As we head into the festive season, office parties and family gatherings can mean that we drink more than usual. Given that we are approaching Alcohol Awareness Week, we thought we'd look at some natural options for liver support, and top tips to beat a hangover.
Natural Liver Support
The liver is capable of amazing things – detoxification, hormone and nutrient synthesis, and even regeneration – but many of us take this organ for granted and don't give it the support it needs.
A fatty, high sugar diet, little exercise, and smoking all put pressure on the liver, compromising its ability to clear toxins from the body. Environmental pollutants add to this burden, as do drugs (prescription and non-prescription) and alcohol. Lifestyle and dietary factors are key to good liver health, and a healthy liver can improve our chances of preventing or overcoming a variety of health conditions.
Lifestyle and liver health
Lifestyle choices that help to support liver health include:
- Getting regular exercise
- Managing stress effectively
- Avoiding smoking
- Maintaining a healthy body weight
- Avoid overuse of acetaminophen and other medications that can harm the liver
- Vaccinating against hepatitis A and B
- Practicing safe sex and avoiding sharing razors, toothbrushes, and needles (as there's no vaccine for hepatitis C)
- Avoiding toxins found in some insecticides, cleaning products, and aerosols.
Diet and liver health
Everything we eat and drink is processed by the liver, so it's important to keep toxins, saturated fats, and sugars to a minimum and ensure a good intake of beneficial nutrients. In practice, this means eating:
- A high-fibre diet
- Plenty of fruits and vegetables
- Lean protein sources such as legumes (chickpeas and lentils, for example)
- Whole grains.
It also means cutting back on processed foods, which will help you to avoid or minimise your intake of:
- Trans fats (found in many processed foods such as cookies, cakes, and spreads, for example)
- Added sugar and salt
- Refined carbohydrates
- Saturated fat and cholesterol (found mainly in animal products).
Natural health products for liver support
Substances that support liver health are called hepatoprotectants, and include a range of antioxidant nutrients, and other polyphenols from herbal extracts. One of the most popular natural products for liver support is milk thistle, which contains active constituents called silymarins that help protect liver cells from damage.
glutathione (GSH) and superoxide dismutase (SOD) (Pradhan et al., 2006). These key antioxidant enzymes are typically depleted by alcohol, leaving the body vulnerable to free radical attack; by enhancing GSH and SOD, milk thistle can help guard against oxidative damage associated with AcH enzymes (Wang et al., 2016).
As milk thistle can affect the metabolism of certain drugs, it is important to talk to your physician prior to taking any supplements containing this herb.
If you'll find it hard to avoid having a boozy festive season, consider supporting your liver with milk thistle and a daily liver complex, even on days you don't drink.
It's also a good idea to stay hydrated (drink a glass of water between alcoholic drinks), and to ensure you have a good supply of the nutrients your body needs to process acetaldehyde (AcH), the chemical that causes hangover symptoms.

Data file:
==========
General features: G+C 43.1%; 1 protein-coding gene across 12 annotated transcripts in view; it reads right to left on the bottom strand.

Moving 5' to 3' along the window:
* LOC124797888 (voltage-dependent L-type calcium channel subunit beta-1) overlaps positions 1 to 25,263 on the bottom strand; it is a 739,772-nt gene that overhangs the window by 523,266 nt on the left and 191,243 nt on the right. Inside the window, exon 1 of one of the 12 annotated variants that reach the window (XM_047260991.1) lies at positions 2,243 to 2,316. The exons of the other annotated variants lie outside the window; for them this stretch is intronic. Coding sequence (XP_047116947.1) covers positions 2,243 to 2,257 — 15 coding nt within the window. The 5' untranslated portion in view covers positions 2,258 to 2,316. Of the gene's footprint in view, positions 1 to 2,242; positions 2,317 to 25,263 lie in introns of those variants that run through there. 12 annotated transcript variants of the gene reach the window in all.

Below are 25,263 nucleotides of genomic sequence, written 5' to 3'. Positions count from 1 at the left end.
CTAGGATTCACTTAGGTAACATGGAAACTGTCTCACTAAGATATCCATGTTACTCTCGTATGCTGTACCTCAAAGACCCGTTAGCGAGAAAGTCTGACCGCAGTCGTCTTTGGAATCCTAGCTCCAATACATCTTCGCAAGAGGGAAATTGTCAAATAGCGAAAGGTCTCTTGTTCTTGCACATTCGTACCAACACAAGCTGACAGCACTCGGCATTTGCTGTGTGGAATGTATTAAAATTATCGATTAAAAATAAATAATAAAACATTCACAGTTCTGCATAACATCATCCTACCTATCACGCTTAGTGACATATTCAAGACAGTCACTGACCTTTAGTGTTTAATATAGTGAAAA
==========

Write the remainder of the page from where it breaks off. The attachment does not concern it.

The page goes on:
AcH is a highly toxic compound created as the body breaks down alcohol. It is highly reactive and can cause serious damage to the liver, brain, and other organs and tissues (McCarty, 2013). And, as levels of AcH increase in your blood, this can lead to increased sweating, heart rate, and respiration, a dry mouth and throat, nausea, vomiting, and a hangover headache (Eriksson, 2001).
To convert AcH into the less damaging substance acetate, you need a variety of nutrients (Catazaro & Brecher, 2013). These include:
- Vitamin B1 (thiamin)
- Vitamin B2 (riboflavin)
- Vitamin B3 (niacin)
- Vitamin B6 (pyridoxine)
- Vitamin B12 (methylcobalamin)
- Vitamin C.
Rehydration products can help with some symptoms of a hangover, but these don't necessarily help the body to flush out AcH. What's more, alcohol reduces the absorption of some of the nutrients needed to convert AcH to acetate! As such, it's a good idea to take a daily multivitamin that includes the nutrients above, alongside any herbal remedies for natural liver support.
As milk thistle and other herbs can affect the metabolism of certain drugs, it is important to talk to your physician prior to taking any herbal supplements.
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Catazaro, J.R., & Brecher, A.S. (2013). The influence of B-complex vitamins upon the prolongation of prothrombin time by acetaldehyde. Blood Coagul Fibrinolysis, Jul;24(5):477-83.
Eriksson, C.J. (2001). The role of acetaldehyde in the actions of alcohol (update 2000). Alcohol Clin Exp Res, May;25(5 Suppl ISBRA):15S-32S.
Fidèle, N., Joseph, B., Emmanuel, T., & Théophile, D. (2017). Hypolipidemic, antioxidant and anti-atherosclerogenic effect of aqueous extract leaves of Cassia. occidentalis Linn (Caesalpiniaceae) in diet-induced hypercholesterolemic rats. BMC Complement Altern Med, Jan 25;17(1):76.
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McCarty, M.F. (2013). Nutraceutical strategies for ameliorating the toxic effects of alcohol. Med Hypotheses, Apr;80(4):456-62.
Pradhan, S.C., & Girish, C. (2006). Hepatoprotective herbal drug, silymarin from experimental pharmacology to clinical medicine. Indian J Med Res. Nov;124(5):491-504.
Sehrawat, A., & Sultana, S. (2006). Tamarix gallica ameliorates thioacetamide-induced hepatic oxidative stress and hyperproliferative response in Wistar rats. J Enzyme Inhib Med Chem, Apr;21(2):215-23.
Wang, F., Li, Y., Zhang, Y.J., et al. (2016). Natural Products for the Prevention and Treatment of Hangover and Alcohol Use Disorder. Molecules, Jan 7;21(1). pii: E64.